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Government Shutdown A Possibility

Army Gen. David Petraeus’ update on the Iraq war will undoubtedly set off a fresh eruption of resolutions and debate in Congress.

But the latest turn in the Iraq debate is only one of several conflicts heading toward climax on Capitol Hill this autumn.

The next several weeks will starkly illuminate a wide variety of philosophical and political fault lines between the majority Democrats and their Republican rivals — tensions likely to frame the 2008 presidential and congressional elections.

Long-simmering disputes over President Bush’s expansive interpretation of his executive power are coming to a head. The resolution could permanently change the balance of power between the two branches of government.

Will Congress sue the White House to gain access to documents related to the politicization of government offices? Will it try to enforce subpoenas demanding senior Bush advisers testify about the firing of U.S. attorneys? If they do, how do they do it when the president has instructed the Department of Justice not to represent the legislative branch?

Those decisions are pending at the same time the White House is trying to shepherd through the Senate Judiciary Committee a permanent replacement for Attorney General Alberto Gonzales, who resigned last week amid lawmaker accusations that he misled or even perjured himself during his own appearances before the same panel.

These showdowns will take place amid a number of more traditional policy disputes over the environment, homeland security and, above all, the budget. Even a 1995-style government shutdown, while still regarded as a remote prospect, is not off the table.

The president has issued veto threats on nine of the dozen appropriations bills passed by the House.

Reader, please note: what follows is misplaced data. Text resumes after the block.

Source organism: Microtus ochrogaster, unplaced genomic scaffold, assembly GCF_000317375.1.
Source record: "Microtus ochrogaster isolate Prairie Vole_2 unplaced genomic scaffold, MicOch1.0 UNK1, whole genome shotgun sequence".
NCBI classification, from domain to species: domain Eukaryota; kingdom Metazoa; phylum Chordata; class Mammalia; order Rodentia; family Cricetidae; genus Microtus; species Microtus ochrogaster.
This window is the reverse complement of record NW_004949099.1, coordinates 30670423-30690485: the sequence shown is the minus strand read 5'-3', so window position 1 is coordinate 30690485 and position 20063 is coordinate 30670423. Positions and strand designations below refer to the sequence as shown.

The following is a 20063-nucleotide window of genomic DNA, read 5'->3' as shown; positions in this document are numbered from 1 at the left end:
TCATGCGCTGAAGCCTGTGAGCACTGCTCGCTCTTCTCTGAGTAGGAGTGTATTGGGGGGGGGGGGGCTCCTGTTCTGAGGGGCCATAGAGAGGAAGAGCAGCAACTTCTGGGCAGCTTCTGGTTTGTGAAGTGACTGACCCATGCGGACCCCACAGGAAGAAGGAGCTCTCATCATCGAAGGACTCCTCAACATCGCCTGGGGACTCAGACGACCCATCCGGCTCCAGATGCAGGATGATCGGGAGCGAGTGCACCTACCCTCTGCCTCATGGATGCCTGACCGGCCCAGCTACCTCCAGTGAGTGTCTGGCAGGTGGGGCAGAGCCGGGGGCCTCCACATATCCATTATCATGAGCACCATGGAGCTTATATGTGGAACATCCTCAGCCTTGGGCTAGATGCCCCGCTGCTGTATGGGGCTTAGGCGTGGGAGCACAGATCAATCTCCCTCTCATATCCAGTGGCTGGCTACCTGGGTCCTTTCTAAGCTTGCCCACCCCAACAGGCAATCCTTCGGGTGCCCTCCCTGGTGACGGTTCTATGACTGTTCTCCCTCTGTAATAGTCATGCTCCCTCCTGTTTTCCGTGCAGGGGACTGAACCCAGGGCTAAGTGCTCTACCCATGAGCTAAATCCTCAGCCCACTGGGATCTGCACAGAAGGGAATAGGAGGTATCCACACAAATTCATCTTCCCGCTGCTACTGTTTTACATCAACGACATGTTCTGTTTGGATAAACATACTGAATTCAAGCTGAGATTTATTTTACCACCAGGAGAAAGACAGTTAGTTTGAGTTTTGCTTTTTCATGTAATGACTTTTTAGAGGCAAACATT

Your guide to Congressional quarrels

In a final meeting with reporters this summer, outgoing Office of Management and Budget Director Rob Portman said the president is “going to stick to the vetoes. He would very much like to avoid a government shutdown,” but “that will be a decision Congress has to make.”

As the dust settles at the West Wing exit door, an intriguing set of advisers remain inside: Four key congressional players in the 1995 government shutdown between President Clinton and the Republican Congress now serve as senior aides to President Bush.

Ed Gillespie, one-time aide to former House Majority Leader Dick Armey (R-Texas), is now the president’s new chief communications adviser.

Barry Jackson, a former aide to House Minority Leader John A. Boehner (R-Ohio), is a senior strategist in the political office headed by recently departed Karl Rove.

Dan Meyer, former chief of staff to the architect of the 1995 shutdown, House Speaker Newt Gingrich, was recruited earlier this year to the White House legislative liaison office to improve coordination with Capitol Hill Republicans.

And leading the charge in a budget showdown, should it come to that, could be former Iowa Rep. Jim Nussle, a hard-nosed partisan and fiscal conservative who earned the nickname “knuckles” for his confrontational style in the House.

Bush has nominated Nussle to replace Portman as head of the OMB, a move congressional appropriators viewed as a signal of White House battle readiness.

It’s a fight some congressional Republicans hunger for as they struggle to regain their reputation for fiscal conservatism — a mantle that many conservatives blame the Bush administration for abandoning by pushing through expensive education and government-covered prescription drug coverage legislation.

“He’s been the biggest-spending president since Lyndon Johnson,” said Chris Edwards, director of tax policy at the libertarian Cato Institute. “He’s a social conservative, but he’s never been a fiscal conservative, in my view. He’s passed much bigger spending increase than President Clinton. Now he’s thinking about his legacy. He’s got nothing to lose with poll numbers so low.”